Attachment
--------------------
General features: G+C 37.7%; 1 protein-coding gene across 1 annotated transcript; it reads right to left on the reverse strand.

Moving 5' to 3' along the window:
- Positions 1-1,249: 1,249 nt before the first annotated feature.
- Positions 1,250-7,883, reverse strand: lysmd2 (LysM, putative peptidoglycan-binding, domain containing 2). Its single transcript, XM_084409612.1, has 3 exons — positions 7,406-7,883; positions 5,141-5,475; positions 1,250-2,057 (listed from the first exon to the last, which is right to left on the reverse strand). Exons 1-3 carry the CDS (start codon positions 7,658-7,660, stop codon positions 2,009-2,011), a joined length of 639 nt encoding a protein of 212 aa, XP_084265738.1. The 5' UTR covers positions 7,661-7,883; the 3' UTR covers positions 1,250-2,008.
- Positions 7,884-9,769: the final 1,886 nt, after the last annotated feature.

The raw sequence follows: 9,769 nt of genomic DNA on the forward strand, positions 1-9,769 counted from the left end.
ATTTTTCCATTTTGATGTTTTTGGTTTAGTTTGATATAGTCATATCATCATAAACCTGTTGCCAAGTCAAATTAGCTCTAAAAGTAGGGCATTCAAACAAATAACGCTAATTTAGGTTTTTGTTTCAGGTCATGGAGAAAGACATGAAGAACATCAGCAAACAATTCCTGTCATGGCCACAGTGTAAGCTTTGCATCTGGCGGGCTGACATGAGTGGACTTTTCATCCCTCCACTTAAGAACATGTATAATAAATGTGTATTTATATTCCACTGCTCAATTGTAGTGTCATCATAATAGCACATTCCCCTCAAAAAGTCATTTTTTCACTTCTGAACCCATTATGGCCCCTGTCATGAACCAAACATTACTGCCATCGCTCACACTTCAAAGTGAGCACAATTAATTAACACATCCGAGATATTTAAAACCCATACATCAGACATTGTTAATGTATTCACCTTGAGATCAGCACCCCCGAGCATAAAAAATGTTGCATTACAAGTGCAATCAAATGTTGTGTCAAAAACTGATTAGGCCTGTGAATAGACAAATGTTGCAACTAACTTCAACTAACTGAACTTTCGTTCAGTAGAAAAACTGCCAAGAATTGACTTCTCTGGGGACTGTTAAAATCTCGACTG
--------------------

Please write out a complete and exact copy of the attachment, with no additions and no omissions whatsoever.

General features: G+C 37.7%; 1 protein-coding gene across 1 annotated transcript; it reads right to left on the reverse strand.

Moving 5' to 3' along the window:
- Positions 1-1,249: 1,249 nt before the first annotated feature.
- Positions 1,250-7,883, reverse strand: lysmd2 (LysM, putative peptidoglycan-binding, domain containing 2). Its single transcript, XM_084409612.1, has 3 exons — positions 7,406-7,883; positions 5,141-5,475; positions 1,250-2,057 (listed from the first exon to the last, which is right to left on the reverse strand). Exons 1-3 carry the CDS (start codon positions 7,658-7,660, stop codon positions 2,009-2,011), a joined length of 639 nt encoding a protein of 212 aa, XP_084265738.1. The 5' UTR covers positions 7,661-7,883; the 3' UTR covers positions 1,250-2,008.
- Positions 7,884-9,769: the final 1,886 nt, after the last annotated feature.

The raw sequence follows: 9,769 nt of genomic DNA on the forward strand, positions 1-9,769 counted from the left end.
ATTTTTCCATTTTGATGTTTTTGGTTTAGTTTGATATAGTCATATCATCATAAACCTGTTGCCAAGTCAAATTAGCTCTAAAAGTAGGGCATTCAAACAAATAACGCTAATTTAGGTTTTTGTTTCAGGTCATGGAGAAAGACATGAAGAACATCAGCAAACAATTCCTGTCATGGCCACAGTGTAAGCTTTGCATCTGGCGGGCTGACATGAGTGGACTTTTCATCCCTCCACTTAAGAACATGTATAATAAATGTGTATTTATATTCCACTGCTCAATTGTAGTGTCATCATAATAGCACATTCCCCTCAAAAAGTCATTTTTTCACTTCTGAACCCATTATGGCCCCTGTCATGAACCAAACATTACTGCCATCGCTCACACTTCAAAGTGAGCACAATTAATTAACACATCCGAGATATTTAAAACCCATACATCAGACATTGTTAATGTATTCACCTTGAGATCAGCACCCCCGAGCATAAAAAATGTTGCATTACAAGTGCAATCAAATGTTGTGTCAAAAACTGATTAGGCCTGTGAATAGACAAATGTTGCAACTAACTTCAACTAACTGAACTTTCGTTCAGTAGAAAAACTGCCAAGAATTGACTTCTCTGGGGACTGTTAAAATCTCGACTG